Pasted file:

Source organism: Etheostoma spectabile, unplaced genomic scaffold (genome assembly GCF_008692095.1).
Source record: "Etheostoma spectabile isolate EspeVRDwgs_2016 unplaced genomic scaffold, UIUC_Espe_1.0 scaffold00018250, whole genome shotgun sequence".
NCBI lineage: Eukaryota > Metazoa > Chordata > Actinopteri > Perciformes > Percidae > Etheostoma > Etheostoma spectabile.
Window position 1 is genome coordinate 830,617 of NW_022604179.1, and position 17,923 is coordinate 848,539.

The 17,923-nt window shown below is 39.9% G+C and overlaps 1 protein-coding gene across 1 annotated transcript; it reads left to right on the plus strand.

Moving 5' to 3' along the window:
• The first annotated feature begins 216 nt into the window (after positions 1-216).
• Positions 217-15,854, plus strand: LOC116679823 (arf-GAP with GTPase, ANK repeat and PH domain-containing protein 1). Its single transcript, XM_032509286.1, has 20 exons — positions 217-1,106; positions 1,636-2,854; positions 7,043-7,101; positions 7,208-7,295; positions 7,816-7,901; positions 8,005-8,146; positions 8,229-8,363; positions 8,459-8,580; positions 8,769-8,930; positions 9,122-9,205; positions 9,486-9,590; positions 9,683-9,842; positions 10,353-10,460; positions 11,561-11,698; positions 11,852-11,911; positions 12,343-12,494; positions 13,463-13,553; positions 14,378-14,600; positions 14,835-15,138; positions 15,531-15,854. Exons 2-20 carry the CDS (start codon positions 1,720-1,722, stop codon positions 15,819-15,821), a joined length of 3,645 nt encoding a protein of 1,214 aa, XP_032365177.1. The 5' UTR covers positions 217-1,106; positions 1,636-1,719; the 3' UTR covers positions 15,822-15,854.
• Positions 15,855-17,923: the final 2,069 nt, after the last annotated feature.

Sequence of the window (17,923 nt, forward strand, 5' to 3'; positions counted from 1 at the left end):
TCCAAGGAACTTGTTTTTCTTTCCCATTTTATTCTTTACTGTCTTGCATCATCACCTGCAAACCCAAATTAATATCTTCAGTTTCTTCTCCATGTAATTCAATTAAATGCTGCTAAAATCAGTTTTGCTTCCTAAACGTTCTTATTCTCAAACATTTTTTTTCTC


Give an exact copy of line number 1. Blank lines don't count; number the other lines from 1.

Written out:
Source organism: Etheostoma spectabile, unplaced genomic scaffold (genome assembly GCF_008692095.1).